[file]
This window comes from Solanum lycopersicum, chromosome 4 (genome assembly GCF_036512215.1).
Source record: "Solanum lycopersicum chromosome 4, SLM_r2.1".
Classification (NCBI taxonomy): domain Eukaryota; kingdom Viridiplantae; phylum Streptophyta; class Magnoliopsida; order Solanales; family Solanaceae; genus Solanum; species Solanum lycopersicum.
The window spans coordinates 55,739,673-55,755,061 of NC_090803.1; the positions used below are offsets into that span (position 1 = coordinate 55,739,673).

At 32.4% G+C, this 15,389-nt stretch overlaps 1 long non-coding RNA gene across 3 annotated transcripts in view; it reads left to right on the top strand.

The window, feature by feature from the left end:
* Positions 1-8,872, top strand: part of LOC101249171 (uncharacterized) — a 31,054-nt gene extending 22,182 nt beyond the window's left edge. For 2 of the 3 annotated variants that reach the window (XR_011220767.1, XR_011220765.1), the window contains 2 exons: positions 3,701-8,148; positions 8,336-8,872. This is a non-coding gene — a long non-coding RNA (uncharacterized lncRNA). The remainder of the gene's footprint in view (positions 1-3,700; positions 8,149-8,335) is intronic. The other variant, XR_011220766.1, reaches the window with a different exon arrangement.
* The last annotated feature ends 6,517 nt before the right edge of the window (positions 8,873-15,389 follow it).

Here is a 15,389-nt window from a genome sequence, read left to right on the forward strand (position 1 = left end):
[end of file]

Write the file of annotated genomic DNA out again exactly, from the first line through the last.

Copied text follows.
This window comes from Solanum lycopersicum, chromosome 4 (genome assembly GCF_036512215.1).
Source record: "Solanum lycopersicum chromosome 4, SLM_r2.1".
Classification (NCBI taxonomy): domain Eukaryota; kingdom Viridiplantae; phylum Streptophyta; class Magnoliopsida; order Solanales; family Solanaceae; genus Solanum; species Solanum lycopersicum.
The window spans coordinates 55,739,673-55,755,061 of NC_090803.1; the positions used below are offsets into that span (position 1 = coordinate 55,739,673).

At 32.4% G+C, this 15,389-nt stretch overlaps 1 long non-coding RNA gene across 3 annotated transcripts in view; it reads left to right on the top strand.

The window, feature by feature from the left end:
* Positions 1-8,872, top strand: part of LOC101249171 (uncharacterized) — a 31,054-nt gene extending 22,182 nt beyond the window's left edge. For 2 of the 3 annotated variants that reach the window (XR_011220767.1, XR_011220765.1), the window contains 2 exons: positions 3,701-8,148; positions 8,336-8,872. This is a non-coding gene — a long non-coding RNA (uncharacterized lncRNA). The remainder of the gene's footprint in view (positions 1-3,700; positions 8,149-8,335) is intronic. The other variant, XR_011220766.1, reaches the window with a different exon arrangement.
* The last annotated feature ends 6,517 nt before the right edge of the window (positions 8,873-15,389 follow it).

Here is a 15,389-nt window from a genome sequence, read left to right on the forward strand (position 1 = left end):